The Null Device
Hard sci-fi ideas man Greg Egan has started writing again. A new story of his, Steve Fever, which deals with a global plague of self-replicating nanobots hijacking human minds to recreate their dead creator, has just appeared in the Technology Review (registration or BugMeNot needed), and it's a cracker:
Steve Hasluck had been part of a team of scientists developing a new kind of medical nanomachine, refining the tiny surgical instruments so they could make decisions of their own, on the spot. Steve's team had developed an efficient way of sharing computing power across a whole swarm, allowing them to run large, complex programs known as "expert systems" that codified decades of biological and clinical knowledge into pragmatic lists of rules. The nanomachines didn't really "know" anything, but they could churn through a very long list of "If A and B, there's an 80 percent chance of C" at blistering speed, and a good list gave them a good chance of cutting a lot of diseases off short.
Then Steve found out that he had cancer, and that his particular kind wasn't covered by anyone's list of rules.
Steve decided that the swarms still had too narrow a view. He gave them a general-purpose knowledge acquisition engine and let them drink at will from the entire Web. To guide their browsing and their self-refinement, he gave them two clear goals. The first was to do no harm to their hosts. The second was to find a way to save his life or, failing that, to bring him back from the dead.
That last rider might not have been entirely crazy, because Steve had arranged to have his body preserved in liquid nitrogen. If that had happened, maybe the Stevelets would have spent the next 30 years ferrying memories out of his frozen brain. Unfortunately, Steve's car hit a tree at high speed just outside of Austin, TX, and his brain ended up as flambé.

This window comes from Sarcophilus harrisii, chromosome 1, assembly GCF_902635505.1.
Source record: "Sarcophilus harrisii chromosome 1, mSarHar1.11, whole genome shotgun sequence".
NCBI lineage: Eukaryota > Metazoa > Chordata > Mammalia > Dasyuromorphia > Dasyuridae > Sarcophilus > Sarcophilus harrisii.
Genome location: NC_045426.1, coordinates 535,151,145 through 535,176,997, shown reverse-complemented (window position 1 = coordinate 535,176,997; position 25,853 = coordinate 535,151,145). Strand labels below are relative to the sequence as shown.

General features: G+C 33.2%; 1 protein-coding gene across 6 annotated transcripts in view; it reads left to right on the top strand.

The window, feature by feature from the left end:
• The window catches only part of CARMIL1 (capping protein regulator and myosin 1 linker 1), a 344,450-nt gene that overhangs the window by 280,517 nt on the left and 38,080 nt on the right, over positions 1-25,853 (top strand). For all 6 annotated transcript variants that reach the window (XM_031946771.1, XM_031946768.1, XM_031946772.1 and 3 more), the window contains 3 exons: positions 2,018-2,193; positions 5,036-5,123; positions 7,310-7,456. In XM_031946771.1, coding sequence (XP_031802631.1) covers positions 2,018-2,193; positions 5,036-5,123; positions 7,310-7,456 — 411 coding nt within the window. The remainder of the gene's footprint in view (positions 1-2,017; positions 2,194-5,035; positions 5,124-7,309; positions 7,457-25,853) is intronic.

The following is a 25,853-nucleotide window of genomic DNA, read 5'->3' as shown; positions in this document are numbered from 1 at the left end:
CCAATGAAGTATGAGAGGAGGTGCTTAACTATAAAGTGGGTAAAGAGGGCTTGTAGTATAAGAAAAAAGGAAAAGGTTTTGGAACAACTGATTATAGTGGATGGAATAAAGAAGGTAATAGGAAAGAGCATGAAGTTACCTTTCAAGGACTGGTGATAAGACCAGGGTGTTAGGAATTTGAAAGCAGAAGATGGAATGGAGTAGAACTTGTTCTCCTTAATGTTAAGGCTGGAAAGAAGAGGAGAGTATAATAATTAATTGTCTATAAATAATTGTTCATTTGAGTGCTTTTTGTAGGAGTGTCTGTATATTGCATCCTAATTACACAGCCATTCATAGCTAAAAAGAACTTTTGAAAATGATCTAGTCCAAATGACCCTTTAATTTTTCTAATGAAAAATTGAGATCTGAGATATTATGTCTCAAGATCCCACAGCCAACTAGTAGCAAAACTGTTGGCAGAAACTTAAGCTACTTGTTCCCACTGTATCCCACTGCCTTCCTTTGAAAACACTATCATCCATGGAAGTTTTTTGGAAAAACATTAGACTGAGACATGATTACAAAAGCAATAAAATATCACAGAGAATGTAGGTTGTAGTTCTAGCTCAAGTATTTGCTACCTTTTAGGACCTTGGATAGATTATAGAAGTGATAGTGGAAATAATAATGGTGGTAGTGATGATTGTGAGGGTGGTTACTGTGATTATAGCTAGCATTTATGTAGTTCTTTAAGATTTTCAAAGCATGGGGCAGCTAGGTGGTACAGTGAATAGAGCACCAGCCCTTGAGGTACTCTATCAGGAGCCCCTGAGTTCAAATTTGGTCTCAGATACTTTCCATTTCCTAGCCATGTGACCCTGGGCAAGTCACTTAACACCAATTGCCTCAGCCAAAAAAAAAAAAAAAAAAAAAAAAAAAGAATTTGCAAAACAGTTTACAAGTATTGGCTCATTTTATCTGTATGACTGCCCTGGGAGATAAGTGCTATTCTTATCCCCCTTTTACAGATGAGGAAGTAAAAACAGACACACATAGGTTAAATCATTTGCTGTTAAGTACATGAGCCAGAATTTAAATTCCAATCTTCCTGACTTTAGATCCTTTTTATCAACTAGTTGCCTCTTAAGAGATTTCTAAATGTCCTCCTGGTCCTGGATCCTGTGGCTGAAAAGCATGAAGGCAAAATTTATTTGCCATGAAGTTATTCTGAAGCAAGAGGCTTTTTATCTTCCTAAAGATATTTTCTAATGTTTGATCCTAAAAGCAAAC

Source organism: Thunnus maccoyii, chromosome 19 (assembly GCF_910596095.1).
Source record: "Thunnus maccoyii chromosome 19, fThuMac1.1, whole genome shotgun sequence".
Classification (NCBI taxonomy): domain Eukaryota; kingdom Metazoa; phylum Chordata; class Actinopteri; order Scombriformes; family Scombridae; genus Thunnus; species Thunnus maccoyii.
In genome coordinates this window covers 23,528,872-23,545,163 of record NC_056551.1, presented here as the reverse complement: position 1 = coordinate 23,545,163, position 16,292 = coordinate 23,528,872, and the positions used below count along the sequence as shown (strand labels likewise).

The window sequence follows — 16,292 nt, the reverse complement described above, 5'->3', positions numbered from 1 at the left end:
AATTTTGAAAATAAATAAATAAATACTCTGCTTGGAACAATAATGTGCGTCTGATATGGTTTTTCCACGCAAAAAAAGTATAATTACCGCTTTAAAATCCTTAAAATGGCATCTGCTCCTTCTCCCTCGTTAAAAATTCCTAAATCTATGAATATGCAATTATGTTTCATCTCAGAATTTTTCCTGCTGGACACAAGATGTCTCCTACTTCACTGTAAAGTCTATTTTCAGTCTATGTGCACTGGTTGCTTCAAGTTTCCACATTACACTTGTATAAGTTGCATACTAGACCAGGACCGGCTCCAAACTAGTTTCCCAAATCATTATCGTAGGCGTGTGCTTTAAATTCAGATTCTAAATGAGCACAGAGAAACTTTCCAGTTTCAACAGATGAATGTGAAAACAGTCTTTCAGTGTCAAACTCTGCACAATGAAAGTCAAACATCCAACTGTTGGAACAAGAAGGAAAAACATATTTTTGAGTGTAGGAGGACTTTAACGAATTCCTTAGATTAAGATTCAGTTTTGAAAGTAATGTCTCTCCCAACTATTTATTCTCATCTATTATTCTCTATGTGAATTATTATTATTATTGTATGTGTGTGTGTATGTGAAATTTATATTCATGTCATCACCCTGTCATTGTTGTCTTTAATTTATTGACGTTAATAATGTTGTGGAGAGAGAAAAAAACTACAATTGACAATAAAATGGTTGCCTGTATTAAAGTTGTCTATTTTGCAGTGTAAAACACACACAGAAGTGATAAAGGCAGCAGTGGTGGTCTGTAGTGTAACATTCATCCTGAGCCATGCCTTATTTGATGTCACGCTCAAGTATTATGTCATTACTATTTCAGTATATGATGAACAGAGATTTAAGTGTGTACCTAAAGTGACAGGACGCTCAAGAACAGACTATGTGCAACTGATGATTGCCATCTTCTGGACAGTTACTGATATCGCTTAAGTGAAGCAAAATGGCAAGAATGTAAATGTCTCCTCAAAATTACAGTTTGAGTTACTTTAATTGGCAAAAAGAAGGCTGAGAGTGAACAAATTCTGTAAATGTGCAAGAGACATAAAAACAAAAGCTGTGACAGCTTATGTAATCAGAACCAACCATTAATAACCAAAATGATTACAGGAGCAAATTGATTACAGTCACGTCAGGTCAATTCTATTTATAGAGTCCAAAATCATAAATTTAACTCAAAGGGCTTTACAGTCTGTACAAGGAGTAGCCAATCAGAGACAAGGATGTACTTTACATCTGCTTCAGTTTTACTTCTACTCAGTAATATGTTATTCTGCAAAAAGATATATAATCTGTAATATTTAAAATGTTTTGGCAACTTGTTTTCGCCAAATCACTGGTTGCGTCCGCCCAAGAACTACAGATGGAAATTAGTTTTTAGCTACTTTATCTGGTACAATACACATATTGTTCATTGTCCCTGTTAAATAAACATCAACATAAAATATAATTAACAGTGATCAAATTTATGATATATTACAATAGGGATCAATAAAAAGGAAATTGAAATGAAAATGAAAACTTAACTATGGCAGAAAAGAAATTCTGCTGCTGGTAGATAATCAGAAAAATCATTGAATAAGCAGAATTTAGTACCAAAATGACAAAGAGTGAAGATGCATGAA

Right-wing contrarian Jeremy Clarkson (he's sort of The Times' version of Charlie Brooker, or perhaps a very English P.J. O'Rourke) weighs into the question of sustainable food production:
Already the Atlantic has fewer cod in it than Elton John’s bath, so we are having to import fish fingers from China. And you may think this is fine. Your underpants come from the Far East, and your mobile phone, so why should we not import our watercress and beef from those industrious little yellow fellows on the banks of the Yangtze? I’ll tell you why. Because China’s population is growing, too, and soon they won’t be able to send us their fish fingers because they will have been scoffed before they get to the docks.
Obviously, one solution is to burn the entire Amazon rainforest and turn this rich and fertile place into the world’s pantry. But unfortunately this is not possible because Sting will turn up on a chat show with some pygmy who’s sewn a saucer into his bottom lip, arguing that the world’s “indigenous tribes” are suffering because of the West’s greed.
I fear, too, that if we all became vegetablists, the world would smell of halitosis and we’d all start to vote Liberal Democrat. Furthermore, all the veg-heads I know are sickly and grey and unable to climb a flight of stairs without fainting.Clarkson's modest proposal is simple: you know all those exotic species you see on BBC nature shows? Well, we could eat those. And no need to worry about endangered species, as the free market will take care of that issue:
I believe that if enough people demanded blue whale for supper, garnished with the ears of a panda and the left wing of a juicy great bustard, it wouldn’t take very long for big business to move in.
When there’s a quid to be made, pandas will be having babies with the regularity of hens and you won’t be able to go to the shops for all the leopards you’ll meet on the way.